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Gordon: Why UNLV’s Ricky White should be an All-American

The Associated Press the last two seasons tabbed three wide receivers to each of its three All-American football teams.

If there are nine All-American wideouts again in 2023, UNLV junior Ricky White deserves to be one of them.

White has played as well this season — and meant as much to his team — as any wide receiver in the country, invigorating with his speed and savvy one of the best single seasons in program history. His 1,308 yards rank sixth nationally and are 38 shy of the single-season program record.

He has topped 100 yards in five consecutive games and totaled all seven of his touchdowns in his last seven games. His target-share percentage (35.9) ranks fourth nationally and reflects for the Rebels their rightful reliance upon him.

Plus, his team’s success matches his success, with the Rebels winning nine games for the first time in 39 years and playing Boise State at noon Saturday for the Mountain West championship at Allegiant Stadium.

“I keep my head down. I keep working. I try to block out all that noise on social media and everything,” White said last week of any prospective postseason honors.

“I just want to keep working and whatever comes, it comes.”

One of the best

One of those honors unsurprisingly arrived Tuesday: that of first-team All-Mountain West, following his omission from the list of 10 semifinalists for the Fred Biletnikoff Award, given to the nation’s most outstanding receiver.

The finalists, announced Tuesday — Ohio State’s Marvin Harrison Jr., Louisiana State’s Malik Naybers and Washington’s Rome Odunze — should likely garner first-team All-America honors.

There’s no reason White should miss altogether the second and the third.

Originally a Michigan State recruit, White again validated his talents this year against a Power Five program — catching 12 passes for 165 yards in a thrilling September win over Vanderbilt. His most valiant effort of the season — eight catches, 169 yards and a score — came on the road against an Air Force team ranked at one point this year in the Top 25.

Pro Football Focus grades five of 1,071 receivers better than White, putting him sixth and ahead of Harrison (seventh) and Odunze (15th), supreme talents and surefire top NFL draft picks in April.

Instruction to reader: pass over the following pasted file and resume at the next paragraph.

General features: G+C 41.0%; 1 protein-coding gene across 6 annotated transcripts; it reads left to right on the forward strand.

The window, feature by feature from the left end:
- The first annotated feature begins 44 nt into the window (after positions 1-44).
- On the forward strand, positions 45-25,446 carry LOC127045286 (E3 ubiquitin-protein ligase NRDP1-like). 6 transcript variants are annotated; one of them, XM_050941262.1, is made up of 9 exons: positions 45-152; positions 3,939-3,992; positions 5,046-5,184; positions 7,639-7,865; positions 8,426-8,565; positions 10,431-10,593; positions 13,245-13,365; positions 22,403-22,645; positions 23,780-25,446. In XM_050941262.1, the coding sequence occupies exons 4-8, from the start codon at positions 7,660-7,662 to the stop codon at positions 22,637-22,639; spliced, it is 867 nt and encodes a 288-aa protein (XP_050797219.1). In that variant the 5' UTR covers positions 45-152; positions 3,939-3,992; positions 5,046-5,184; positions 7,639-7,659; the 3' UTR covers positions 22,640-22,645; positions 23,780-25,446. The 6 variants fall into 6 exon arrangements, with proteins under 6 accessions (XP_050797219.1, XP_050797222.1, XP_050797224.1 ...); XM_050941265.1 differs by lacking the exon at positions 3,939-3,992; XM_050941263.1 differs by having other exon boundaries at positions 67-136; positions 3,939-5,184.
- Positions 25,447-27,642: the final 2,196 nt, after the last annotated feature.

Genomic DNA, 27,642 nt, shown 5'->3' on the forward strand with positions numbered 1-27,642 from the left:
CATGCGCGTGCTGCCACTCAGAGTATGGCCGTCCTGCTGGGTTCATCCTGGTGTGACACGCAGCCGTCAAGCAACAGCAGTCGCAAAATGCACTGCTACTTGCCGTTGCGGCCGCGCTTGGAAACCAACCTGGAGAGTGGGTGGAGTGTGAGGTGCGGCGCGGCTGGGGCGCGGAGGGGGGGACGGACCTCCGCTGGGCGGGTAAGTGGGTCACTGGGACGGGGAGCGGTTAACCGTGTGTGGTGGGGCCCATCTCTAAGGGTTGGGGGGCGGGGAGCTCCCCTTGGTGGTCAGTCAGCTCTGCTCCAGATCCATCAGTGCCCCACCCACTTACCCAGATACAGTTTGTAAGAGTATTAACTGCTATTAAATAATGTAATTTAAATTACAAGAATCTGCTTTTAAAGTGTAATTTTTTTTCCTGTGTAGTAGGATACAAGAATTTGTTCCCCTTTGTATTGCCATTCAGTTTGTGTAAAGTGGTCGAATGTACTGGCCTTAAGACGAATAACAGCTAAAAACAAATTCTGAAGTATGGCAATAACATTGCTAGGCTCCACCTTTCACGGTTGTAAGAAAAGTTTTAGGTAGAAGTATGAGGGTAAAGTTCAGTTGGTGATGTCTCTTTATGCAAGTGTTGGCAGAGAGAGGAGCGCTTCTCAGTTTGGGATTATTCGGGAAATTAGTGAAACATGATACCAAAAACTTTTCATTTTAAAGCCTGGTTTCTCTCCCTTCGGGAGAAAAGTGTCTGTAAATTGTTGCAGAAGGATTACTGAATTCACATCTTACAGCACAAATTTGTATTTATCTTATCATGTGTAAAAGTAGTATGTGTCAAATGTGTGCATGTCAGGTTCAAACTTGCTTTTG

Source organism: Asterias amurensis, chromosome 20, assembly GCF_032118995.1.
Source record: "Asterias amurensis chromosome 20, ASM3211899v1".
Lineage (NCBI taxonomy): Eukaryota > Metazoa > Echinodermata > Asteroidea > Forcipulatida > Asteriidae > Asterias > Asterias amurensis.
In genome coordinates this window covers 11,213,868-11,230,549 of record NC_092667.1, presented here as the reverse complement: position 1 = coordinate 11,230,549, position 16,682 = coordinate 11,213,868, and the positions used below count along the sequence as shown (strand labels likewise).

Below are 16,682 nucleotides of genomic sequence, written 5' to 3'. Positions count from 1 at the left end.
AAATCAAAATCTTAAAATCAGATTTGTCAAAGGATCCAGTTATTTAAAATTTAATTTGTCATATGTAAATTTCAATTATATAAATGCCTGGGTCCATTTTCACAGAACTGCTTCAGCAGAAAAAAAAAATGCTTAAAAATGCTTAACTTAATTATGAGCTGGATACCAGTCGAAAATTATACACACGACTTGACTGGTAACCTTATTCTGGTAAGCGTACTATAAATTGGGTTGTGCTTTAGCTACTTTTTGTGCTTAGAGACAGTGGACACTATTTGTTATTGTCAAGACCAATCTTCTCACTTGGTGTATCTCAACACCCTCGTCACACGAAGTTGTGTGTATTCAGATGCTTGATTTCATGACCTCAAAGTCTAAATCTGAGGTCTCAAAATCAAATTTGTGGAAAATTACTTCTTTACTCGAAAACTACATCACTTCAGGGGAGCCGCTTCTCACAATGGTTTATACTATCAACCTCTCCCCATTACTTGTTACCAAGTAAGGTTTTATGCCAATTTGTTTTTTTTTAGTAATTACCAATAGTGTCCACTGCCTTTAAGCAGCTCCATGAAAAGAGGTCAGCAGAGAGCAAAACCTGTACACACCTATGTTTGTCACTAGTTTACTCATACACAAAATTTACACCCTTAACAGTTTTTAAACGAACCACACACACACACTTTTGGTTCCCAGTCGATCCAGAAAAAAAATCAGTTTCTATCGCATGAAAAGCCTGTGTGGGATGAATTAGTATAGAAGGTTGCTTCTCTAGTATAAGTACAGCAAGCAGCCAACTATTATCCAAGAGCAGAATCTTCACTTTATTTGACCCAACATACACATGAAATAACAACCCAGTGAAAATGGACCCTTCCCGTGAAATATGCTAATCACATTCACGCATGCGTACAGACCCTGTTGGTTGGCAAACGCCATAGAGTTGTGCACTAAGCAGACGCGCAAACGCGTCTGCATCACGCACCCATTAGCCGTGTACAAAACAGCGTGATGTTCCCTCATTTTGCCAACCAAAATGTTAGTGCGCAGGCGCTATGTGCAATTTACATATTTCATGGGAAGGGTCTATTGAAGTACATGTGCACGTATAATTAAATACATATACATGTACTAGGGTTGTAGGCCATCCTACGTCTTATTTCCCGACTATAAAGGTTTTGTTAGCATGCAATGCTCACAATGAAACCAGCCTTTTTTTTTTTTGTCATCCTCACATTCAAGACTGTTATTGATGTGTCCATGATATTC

White’s speed tilts the field from the slot or the perimeter.

He’s as good after the catch as he is before it.

“An elite player,” Rebels coach Barry Odom said after White’s eight-catch, 165-yard, two-score outing at New Mexico earlier this season.

What’s more is that White is playing with a freshman quarterback in Jayden Maiava, among the best first-year players in college football — but not the experienced kind of signal-caller throwing to some of the nation’s other top receivers.

Naybers (1,546 yards, 14 TDs), for instance, plays with Heisman Trophy hopeful (and fifth-year senior) Jayden Daniels, while Odunze (1,326 yards, 13 TDs) fields passes from sixth-year senior standout Michael Penix Jr.

Harrison (1,211 yards, 14 TDs) fields passes from junior Kyle McCord, a former top quarterback recruit.

Maiava to White is practically as potent, relative to their competition.

No Power Five, no problem

Speaking of which, the Group of Five shouldn’t be a barrier for White, considering past precedent.

Houston’s Nathaniel “Tank” Dell was a third-team selection last season. Western Kentucky’s Jerreth Sterns made the second team in 2021. Jaelon Darden (North Texas) and Jonathan Adams Jr. (Arkansas State) comprised the second team in 2020, when only two receivers were named to each team.

White has the success, the statistics and the style to join them as stewards from the Group of Five.

All he needs now is the recognition he deserves.

Contact Sam Gordon at sgordon@reviewjournal.com. Follow @BySamGordon on X.

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